Sopan Deb on Taking Writing Lessons from Improv
"There are no mundane details."
The following first appeared in Lit Hub’s The Craft of Writing newsletter—sign up here.
I took my first improv class at the Magnet Theater in Manhattan a little more than a decade ago. I was a recent college graduate with little money and having recently been dumped, sad. And since I had read that many comedians were sad underneath their jokes, I thought pursuing comedy would be the right fit for me.
In my first scene, I think my teacher Rick put my scene partner and me in a gym. Or it might’ve been a restaurant. Or an office. Who knows at this point? Improv is extremely ephemeral, so scene specifics matter a lot less than how you feel, and more importantly, how the audience feels. I do remember feeling silly, nervous, and free, which was really the entire point of taking the class.
What I didn’t realize until I got older is that taking improv classes for years is what trained me to write my memoir, Missed Translations, and then my debut novel, Keya Das’s Second Act. If you are an aspiring writer, and you don’t have the resources to move your life around for an MFA, take improv classes or join a local improv group. Trust me: You get a writing education as much as you get one about comedy. And you laugh a lot more while doing it.
There are two big misconceptions about improv. One is that you have to be funny. The second is that you have to be quick. This was fed by many of us growing up watching the instant wit of the performers on Whose Line Is It Anyway?But most improv isn’t like that. One of the first things Rick taught me was that improv is about honesty and the “yes and” approach. If I’m playing a doctor in a scene, and I tell my partner that she has cancer, it doesn’t make sense for my partner to start doing the Macarena; that wouldn’t be an honest response, and you lose the audience. Yes and-ing means agreeing with the choices being made on stage and then building on them; if I establish that I’m a doctor in the scene, and my partner says, “No, you’re actually a carpenter,” that’s not it. Again, you lose the audience.
After performing hundreds of improv scenes, and watching hundreds more, those concepts are ingrained in my mind. When writing Keya Das’s Second Act, I kept asking myself: Is this character being honest in reacting this way? And if there was a particularly difficult plot point to resolve, rather than thinking of reasons it wouldn’t work, my mind was conditioned to build upon it, rather than giving up. In essence, I yes and-ed myself. (Frankly, writing a novel is a triumphant act of yes and-ing.)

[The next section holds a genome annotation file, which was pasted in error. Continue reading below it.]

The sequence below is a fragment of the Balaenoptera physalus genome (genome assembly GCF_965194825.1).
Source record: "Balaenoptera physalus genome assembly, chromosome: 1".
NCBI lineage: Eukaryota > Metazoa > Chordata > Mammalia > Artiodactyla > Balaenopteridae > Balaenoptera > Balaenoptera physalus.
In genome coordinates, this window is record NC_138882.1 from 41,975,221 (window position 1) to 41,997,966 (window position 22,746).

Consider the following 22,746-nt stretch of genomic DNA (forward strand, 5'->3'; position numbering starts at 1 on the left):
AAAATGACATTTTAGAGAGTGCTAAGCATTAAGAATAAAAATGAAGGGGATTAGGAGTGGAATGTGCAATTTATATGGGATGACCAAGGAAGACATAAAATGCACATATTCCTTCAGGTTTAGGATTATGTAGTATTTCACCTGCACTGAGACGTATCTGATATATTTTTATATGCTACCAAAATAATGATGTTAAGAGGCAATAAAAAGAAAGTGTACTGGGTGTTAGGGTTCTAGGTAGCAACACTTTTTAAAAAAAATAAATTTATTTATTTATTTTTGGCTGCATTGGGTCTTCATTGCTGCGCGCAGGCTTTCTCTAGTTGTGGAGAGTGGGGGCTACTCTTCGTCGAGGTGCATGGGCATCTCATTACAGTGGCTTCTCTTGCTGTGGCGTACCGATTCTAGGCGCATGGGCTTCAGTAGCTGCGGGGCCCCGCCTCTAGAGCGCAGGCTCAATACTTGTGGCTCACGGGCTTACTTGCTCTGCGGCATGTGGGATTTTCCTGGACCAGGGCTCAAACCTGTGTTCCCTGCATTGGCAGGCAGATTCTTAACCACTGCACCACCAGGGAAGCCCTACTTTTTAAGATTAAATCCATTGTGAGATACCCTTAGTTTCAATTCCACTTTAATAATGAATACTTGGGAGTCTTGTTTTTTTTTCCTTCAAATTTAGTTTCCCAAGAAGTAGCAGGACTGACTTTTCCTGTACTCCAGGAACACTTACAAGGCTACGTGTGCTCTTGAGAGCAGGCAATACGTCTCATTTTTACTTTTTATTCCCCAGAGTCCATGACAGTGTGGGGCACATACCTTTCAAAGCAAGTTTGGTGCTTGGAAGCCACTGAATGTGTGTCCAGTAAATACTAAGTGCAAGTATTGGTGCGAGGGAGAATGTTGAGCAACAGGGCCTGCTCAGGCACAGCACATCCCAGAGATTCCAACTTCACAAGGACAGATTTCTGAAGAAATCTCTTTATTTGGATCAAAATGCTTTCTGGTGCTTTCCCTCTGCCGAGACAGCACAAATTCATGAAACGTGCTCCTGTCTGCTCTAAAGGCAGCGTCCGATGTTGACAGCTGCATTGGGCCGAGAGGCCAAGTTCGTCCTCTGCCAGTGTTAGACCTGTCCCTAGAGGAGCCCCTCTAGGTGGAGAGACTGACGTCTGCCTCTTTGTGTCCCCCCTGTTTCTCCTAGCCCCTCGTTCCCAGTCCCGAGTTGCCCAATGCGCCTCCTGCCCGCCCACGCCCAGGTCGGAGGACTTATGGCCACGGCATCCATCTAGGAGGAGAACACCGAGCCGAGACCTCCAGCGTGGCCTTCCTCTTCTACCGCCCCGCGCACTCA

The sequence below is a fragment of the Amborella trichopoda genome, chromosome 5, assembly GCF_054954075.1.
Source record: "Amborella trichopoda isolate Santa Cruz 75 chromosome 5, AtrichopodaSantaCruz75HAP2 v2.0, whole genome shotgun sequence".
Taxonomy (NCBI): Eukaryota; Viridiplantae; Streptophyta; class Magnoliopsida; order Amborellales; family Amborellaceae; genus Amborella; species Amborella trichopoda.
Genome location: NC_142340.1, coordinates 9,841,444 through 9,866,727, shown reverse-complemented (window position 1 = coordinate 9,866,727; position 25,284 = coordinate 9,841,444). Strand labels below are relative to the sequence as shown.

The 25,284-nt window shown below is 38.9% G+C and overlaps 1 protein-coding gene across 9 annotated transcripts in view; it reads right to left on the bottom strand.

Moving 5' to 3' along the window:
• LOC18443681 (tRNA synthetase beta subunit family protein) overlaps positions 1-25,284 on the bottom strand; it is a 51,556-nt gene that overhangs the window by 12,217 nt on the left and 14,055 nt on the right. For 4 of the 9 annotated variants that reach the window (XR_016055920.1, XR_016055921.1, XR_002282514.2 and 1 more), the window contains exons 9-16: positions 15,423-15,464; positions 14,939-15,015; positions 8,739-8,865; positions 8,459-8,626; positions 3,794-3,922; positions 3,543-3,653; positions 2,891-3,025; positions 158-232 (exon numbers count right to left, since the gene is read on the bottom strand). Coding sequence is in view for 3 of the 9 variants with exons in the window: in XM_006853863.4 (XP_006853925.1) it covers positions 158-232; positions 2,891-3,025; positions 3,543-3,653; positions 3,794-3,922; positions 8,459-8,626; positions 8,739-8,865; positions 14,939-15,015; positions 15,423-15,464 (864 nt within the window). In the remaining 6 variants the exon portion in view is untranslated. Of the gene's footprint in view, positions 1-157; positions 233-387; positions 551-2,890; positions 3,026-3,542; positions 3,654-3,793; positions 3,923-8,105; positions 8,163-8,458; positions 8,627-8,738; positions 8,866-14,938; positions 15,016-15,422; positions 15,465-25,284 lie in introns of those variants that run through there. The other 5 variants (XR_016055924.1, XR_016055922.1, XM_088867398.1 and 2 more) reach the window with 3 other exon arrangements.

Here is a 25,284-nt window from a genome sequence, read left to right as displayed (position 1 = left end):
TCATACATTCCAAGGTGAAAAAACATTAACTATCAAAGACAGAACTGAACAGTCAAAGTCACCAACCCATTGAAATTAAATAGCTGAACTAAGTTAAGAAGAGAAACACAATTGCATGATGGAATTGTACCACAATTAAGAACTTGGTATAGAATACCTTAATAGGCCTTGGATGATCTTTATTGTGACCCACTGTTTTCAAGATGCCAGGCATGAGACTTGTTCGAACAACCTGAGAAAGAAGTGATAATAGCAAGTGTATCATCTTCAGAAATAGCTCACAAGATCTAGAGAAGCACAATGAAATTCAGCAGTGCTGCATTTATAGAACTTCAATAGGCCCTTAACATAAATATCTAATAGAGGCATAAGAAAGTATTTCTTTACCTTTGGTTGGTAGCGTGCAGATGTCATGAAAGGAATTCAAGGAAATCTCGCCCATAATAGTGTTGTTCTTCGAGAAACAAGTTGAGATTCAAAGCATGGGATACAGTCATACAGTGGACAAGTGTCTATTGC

Taking improv trains your mind to see several things where you might previously have seen one. Say you have a glass of water on your table as you read this. Improv teaches you to see a glass of water. A glass half full. A glass half empty. A glass factory. Thirst. Recycling. Aquaman. Madman Across The Water (the Elton John album). And so forth and so on. This kind of thinking is helpful in every profession, but when it comes to writing, it helps you come up with creative solutions to writer’s block.
Just like with a novel, a good improv show is about telling a compelling story. A date gone wrong. A promotion gone awry. The camping trip with an uninvited bear. The only difference is that the comedians on stage don’t know the story they’re telling until it unfolds. But even to that, taking improv encouraged me to write without an outline in mind. With Keya Das’s Second Act, I just began to write and got to know the characters as I went, much like I would in an improv show. I didn’t know where the book was going, and the story was better off for it.
It’s not just broad concepts either. There are specific maneuvers within the confines of a show that teach you how to be a better writer. A core tenet of improv is being able to execute a well-placed callback: Essentially, a comedian takes a minor detail introduced early in the show and brings it back later and elevates it, surprising the audience. It’s a nice treat for show watchers truly paying attention. Whenever I write, I’m constantly looking for ways to tie strings together. This makes you even more careful about mundane details. Because in an improv show, there are no mundane details. Everything is fair game for comedians to come back to.
The most important reason to take an improv class, of course, has nothing to do with writing. It’s about living. Improv is a place for you to be whomever you want in whatever way you want and everyone around you will accept that. There’s a therapeutic nature to it and frankly, it’s the most fun you’ll ever have in your life.
And you might become a novelist, too.
Keya Das’s Second Act by Sopan Deb is available via Simon & Schuster.